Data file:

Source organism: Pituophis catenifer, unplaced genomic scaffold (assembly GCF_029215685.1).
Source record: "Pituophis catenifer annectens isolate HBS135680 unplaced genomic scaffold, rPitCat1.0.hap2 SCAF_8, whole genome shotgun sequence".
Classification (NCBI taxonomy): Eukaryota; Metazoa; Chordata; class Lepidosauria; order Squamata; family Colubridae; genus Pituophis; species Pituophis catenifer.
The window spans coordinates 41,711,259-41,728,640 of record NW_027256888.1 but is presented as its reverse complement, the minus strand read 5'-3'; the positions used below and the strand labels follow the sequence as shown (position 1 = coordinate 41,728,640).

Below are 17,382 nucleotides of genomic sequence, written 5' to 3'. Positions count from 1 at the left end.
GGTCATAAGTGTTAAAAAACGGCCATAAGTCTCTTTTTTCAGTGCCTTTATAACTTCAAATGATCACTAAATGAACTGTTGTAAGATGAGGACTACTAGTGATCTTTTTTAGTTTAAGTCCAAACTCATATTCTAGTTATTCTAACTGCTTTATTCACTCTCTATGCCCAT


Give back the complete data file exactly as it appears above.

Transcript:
Source organism: Pituophis catenifer, unplaced genomic scaffold (assembly GCF_029215685.1).
Source record: "Pituophis catenifer annectens isolate HBS135680 unplaced genomic scaffold, rPitCat1.0.hap2 SCAF_8, whole genome shotgun sequence".
Classification (NCBI taxonomy): Eukaryota; Metazoa; Chordata; class Lepidosauria; order Squamata; family Colubridae; genus Pituophis; species Pituophis catenifer.
The window spans coordinates 41,711,259-41,728,640 of record NW_027256888.1 but is presented as its reverse complement, the minus strand read 5'-3'; the positions used below and the strand labels follow the sequence as shown (position 1 = coordinate 41,728,640).

Below are 17,382 nucleotides of genomic sequence, written 5' to 3'. Positions count from 1 at the left end.
GGTCATAAGTGTTAAAAAACGGCCATAAGTCTCTTTTTTCAGTGCCTTTATAACTTCAAATGATCACTAAATGAACTGTTGTAAGATGAGGACTACTAGTGATCTTTTTTAGTTTAAGTCCAAACTCATATTCTAGTTATTCTAACTGCTTTATTCACTCTCTATGCCCAT